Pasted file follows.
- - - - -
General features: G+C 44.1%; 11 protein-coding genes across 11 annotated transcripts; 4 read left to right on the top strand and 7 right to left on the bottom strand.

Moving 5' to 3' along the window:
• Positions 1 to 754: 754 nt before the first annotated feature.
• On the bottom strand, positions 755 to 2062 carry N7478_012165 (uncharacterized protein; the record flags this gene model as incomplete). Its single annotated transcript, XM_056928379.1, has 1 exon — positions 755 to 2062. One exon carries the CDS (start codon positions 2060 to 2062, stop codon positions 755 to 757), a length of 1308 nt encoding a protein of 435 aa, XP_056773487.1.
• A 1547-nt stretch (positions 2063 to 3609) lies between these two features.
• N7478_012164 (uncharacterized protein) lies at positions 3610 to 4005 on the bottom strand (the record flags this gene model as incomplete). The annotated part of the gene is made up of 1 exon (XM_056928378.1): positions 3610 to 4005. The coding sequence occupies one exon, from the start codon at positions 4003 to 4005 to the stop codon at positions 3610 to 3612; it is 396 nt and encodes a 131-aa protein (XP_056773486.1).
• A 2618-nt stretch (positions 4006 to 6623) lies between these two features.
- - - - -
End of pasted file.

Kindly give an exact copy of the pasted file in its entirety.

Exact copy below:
General features: G+C 44.1%; 11 protein-coding genes across 11 annotated transcripts; 4 read left to right on the top strand and 7 right to left on the bottom strand.

Moving 5' to 3' along the window:
• Positions 1 to 754: 754 nt before the first annotated feature.
• On the bottom strand, positions 755 to 2062 carry N7478_012165 (uncharacterized protein; the record flags this gene model as incomplete). Its single annotated transcript, XM_056928379.1, has 1 exon — positions 755 to 2062. One exon carries the CDS (start codon positions 2060 to 2062, stop codon positions 755 to 757), a length of 1308 nt encoding a protein of 435 aa, XP_056773487.1.
• A 1547-nt stretch (positions 2063 to 3609) lies between these two features.
• N7478_012164 (uncharacterized protein) lies at positions 3610 to 4005 on the bottom strand (the record flags this gene model as incomplete). The annotated part of the gene is made up of 1 exon (XM_056928378.1): positions 3610 to 4005. The coding sequence occupies one exon, from the start codon at positions 4003 to 4005 to the stop codon at positions 3610 to 3612; it is 396 nt and encodes a 131-aa protein (XP_056773486.1).
• A 2618-nt stretch (positions 4006 to 6623) lies between these two features.